Capcom Cup 2018 Analysis: Will Nemo have a repeat performance?

By on December 14, 2018 at 2:00 pm
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Last year, Nemo had to fight tooth and nail to get into Capcom Cup. He did so by winning the last chance qualifier in stunning fashion against Infiltration. Then for good measure, he made it all the way to third place at Capcom Cup itself, capping off one of the most impressive runs in fighting game history.

With his berth clinched through the Asian Regional slot, will he replicate the same success as last year?

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Destroy

Nothing that can be said about Nemo’s Urien hasn’t already been said. He has long been the originator of Urien tech, showing off stunning displays of Aegis Reflector usage, zoning, V-Skills, and beautiful hit confirms.

While Urien may have dropped slightly in the tiers since Season 2, Nemo has hardly slipped. It’s really hard to find an active Urien that has been complete of a player as Nemo has been. With players like Dogura focusing primarily on Dragon Ball FighterZ, and upcoming Urien mains like Sabour and Ryusei barely travelling, Nemo has been the most consistent, easily.

Not Winning

Much like last year, Nemo hasn’t won much. In fact, this is worse than last year; at least last year he had a second place under his belt at East Coast Throwdown. This year, the closest he got to such a placing is third at Tokyo Game Show.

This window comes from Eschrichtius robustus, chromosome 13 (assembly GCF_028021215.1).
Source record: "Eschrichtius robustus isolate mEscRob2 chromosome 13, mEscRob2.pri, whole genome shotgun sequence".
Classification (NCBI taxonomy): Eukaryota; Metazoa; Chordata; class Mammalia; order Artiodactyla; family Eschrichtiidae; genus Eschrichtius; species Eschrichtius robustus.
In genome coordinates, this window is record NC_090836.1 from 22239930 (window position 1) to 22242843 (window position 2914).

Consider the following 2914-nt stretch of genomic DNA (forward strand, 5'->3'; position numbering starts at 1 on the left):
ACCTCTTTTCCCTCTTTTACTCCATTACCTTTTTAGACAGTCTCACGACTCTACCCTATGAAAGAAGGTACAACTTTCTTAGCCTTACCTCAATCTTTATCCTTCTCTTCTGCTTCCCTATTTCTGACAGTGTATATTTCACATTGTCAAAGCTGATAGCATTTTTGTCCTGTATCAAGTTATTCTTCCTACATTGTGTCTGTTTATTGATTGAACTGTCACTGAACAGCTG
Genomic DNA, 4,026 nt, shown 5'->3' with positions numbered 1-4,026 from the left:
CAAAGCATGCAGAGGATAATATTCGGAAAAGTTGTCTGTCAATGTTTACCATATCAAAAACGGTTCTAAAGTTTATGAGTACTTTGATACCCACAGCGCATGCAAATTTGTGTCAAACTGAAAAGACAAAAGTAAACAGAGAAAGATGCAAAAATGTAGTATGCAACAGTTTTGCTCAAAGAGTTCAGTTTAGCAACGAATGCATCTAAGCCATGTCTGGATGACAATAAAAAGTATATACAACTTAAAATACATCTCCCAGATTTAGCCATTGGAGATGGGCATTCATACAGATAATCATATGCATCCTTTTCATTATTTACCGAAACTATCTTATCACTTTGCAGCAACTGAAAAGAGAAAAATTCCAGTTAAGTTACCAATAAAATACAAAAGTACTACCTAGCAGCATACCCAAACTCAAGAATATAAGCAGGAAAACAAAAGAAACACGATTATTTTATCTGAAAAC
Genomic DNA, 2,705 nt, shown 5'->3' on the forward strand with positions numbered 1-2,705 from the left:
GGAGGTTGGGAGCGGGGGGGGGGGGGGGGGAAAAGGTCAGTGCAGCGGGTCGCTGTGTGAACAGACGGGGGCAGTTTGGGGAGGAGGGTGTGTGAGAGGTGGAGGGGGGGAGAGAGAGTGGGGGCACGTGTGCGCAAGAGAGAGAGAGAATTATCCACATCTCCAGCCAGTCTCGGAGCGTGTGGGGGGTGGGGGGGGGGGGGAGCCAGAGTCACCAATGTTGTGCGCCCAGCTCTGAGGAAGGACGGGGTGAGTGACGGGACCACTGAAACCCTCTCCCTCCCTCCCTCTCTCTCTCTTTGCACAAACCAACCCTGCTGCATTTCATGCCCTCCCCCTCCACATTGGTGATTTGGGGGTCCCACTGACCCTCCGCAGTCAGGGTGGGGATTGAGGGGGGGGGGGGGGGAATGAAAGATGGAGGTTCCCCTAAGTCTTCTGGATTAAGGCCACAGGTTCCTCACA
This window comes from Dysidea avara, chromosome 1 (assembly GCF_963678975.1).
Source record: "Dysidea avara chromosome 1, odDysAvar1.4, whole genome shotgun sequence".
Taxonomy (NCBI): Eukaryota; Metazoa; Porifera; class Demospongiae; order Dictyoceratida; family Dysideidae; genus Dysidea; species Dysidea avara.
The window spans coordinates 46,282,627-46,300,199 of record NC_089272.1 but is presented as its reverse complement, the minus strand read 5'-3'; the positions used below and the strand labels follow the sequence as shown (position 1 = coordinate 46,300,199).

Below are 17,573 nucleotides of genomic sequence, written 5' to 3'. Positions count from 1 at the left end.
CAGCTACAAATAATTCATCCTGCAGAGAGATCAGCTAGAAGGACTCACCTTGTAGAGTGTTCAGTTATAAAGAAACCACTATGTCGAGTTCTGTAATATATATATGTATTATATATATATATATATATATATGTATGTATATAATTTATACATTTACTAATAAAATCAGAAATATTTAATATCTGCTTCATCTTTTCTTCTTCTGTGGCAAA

While that in itself is admirable — a third at a tough Premier over second at a smaller Ranking event — it doesn’t mean that he’s capable of winning a tournament like Capcom Cup. Last year for me would’ve been the year he could’ve done it, given the tear he went on to win the LCQ just to make it in at all.

But he doesn’t even have a primer tournament such as this to give him the confidence that he might be able to win everything. This could be one of his sails without wind.

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Clutch Factor

But it’s really hard to take away Nemo’s clutch factor. In so many sets in 2017 at Capcom Cup, he seemed to grab victory from the jaws of defeat. Going down two games to Didimokof and coming back to take the set, after Didimokof looked incredibly in control.

And this wasn’t the only set where this happened. Problem X also suffered the same 3-2 defeat at the hands of Nemo. When he wasn’t doing that, there were multiple 3-0 victories on his hands. So while many would fold under that level of mental exhaustion, Nemo seems to soar.

Final Thoughts

It’s not outside the realm of possibility that we could see Nemo in the top 8 once more. He still has all the tools, and is very good at adapting on the fly. I would say it’s harder because he doesn’t have the momentum to ride like he did last year, but that adrenaline rush doesn’t always guarantee a good performance.

Will he win it all? Most likely not. While he’s got a great clutch factor, riding that alone doesn’t always guarantee results either. He would literally have to play far less with his back to the wall to convince me he could do that. But given his results this year, he hasn’t.


CAPCOM CUP 2018 ANALYSIS SERIES

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Corey "Missing Person" Lanier is a full-time writer, and one half of the "So Smart" team that did commentary for Street Fighter V Crash. A former English teacher, he has spent 5 years living between China and South Korea before moving to Canada. When he's not busy writing, he enjoys streaming, playing mafia and elevating his Super Turbo game. He also believes Sailor Moon S is the best fighting game on the planet, and if you don't believe him, see him in Sailor Moon!